§ 20. Mr. Sorensen
asked the Secretary of State for the Colonies, what percentage of Excess Profits Tax is charged in the various Colonies; why there is no Excess Profits Tax in West Africa; and, in view of the necessity of West African Colonies 606 securing a share of the extra profits from increased mineral exploitation for war purposes, whether steps will be taken to achieve this in West Africa?
§ Colonel Stanley
The rates of Excess Profits Tax in the Colonies vary from 40 per cent. to 80 per cent., and I will circulate details as regards the several Colonies in the OFFICIAL REPORT. The primary reason why Excess Profits Tax has not been introduced in West Africa is the administrative difficulty of accurate assessment, in view of the absence of any well-established Income Tax machinery. Full Income Tax has only recently been established in Nigeria and in the Gambia, and is only now being introduced in the Gold Coast and in Sierra Leone. This has caused a very acute shortage of competent technical staff, and, although I should certainly like to see Excess Profits Taxes introduced there, as elsewhere, I prefer that the available staff should be used in the establishment of the Income Tax system on a sound basis before being asked to take on the additional responsibility of administering Excess Profits Tax. The hon. Member will no doubt realise that the larger companies are already subject to Excess Profits Tax in this country.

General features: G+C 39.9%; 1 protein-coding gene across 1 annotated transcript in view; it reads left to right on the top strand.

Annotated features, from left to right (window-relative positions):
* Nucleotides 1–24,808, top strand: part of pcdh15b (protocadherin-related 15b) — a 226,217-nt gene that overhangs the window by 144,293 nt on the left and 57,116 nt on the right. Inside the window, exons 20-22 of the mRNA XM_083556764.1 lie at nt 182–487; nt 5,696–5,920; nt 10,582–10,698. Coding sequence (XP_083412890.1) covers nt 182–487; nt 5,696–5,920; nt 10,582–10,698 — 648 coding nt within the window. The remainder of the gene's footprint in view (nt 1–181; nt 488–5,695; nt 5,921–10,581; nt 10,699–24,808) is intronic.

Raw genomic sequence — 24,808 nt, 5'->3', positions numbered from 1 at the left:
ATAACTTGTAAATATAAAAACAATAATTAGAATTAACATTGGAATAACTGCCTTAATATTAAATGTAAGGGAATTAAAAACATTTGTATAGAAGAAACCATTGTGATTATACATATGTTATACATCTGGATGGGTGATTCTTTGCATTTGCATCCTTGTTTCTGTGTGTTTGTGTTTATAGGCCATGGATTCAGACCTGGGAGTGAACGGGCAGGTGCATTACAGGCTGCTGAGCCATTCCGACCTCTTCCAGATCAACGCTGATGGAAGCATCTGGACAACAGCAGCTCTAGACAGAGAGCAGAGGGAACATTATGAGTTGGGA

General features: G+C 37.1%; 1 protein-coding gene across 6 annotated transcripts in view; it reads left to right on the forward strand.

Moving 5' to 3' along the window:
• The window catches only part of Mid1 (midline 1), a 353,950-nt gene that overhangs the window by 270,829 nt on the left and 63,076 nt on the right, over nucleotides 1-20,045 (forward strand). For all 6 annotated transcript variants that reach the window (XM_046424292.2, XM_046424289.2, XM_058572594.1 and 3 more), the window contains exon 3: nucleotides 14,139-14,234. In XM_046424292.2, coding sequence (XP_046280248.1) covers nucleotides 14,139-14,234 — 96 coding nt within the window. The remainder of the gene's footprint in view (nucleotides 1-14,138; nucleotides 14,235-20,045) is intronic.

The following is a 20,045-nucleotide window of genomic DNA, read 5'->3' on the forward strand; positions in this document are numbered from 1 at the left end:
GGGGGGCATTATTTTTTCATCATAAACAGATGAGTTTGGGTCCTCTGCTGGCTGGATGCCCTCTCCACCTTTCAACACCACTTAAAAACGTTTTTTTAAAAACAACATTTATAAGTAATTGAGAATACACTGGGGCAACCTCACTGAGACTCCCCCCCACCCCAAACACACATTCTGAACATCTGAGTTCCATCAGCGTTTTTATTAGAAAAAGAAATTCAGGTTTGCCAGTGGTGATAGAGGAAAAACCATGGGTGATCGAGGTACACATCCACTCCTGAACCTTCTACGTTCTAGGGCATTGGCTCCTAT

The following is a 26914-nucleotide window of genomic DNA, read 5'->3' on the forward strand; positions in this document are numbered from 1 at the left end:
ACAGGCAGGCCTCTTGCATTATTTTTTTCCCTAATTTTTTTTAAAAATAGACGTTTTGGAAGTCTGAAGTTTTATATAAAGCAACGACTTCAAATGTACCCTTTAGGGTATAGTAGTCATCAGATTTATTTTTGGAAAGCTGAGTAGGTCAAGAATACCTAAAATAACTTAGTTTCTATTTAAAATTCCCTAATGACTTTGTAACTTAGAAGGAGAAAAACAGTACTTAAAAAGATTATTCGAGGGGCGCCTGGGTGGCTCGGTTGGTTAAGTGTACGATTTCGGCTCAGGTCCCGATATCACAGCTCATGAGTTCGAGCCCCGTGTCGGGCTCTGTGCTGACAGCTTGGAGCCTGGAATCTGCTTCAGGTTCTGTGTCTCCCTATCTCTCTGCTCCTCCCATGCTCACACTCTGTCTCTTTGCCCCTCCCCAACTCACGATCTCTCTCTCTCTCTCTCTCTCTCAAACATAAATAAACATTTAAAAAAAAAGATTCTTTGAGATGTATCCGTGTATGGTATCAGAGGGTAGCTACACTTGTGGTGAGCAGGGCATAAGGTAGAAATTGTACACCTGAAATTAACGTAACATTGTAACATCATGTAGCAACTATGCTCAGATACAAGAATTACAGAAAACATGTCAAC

§ Mr. Sorensen
Could we have an assurance that when the Income Tax arrangements have been completed, special attention will be paid to the Excess Profits Tax to be operative in that area?
§ Colonel Stanley
I certainly shall give it most serious consideration as soon as am satisfied that the Income Tax arrangements are working properly.
§ Following is the reply to the first part of the Question:
§ The present rates of Colonial Excess Profits Tax are as follow: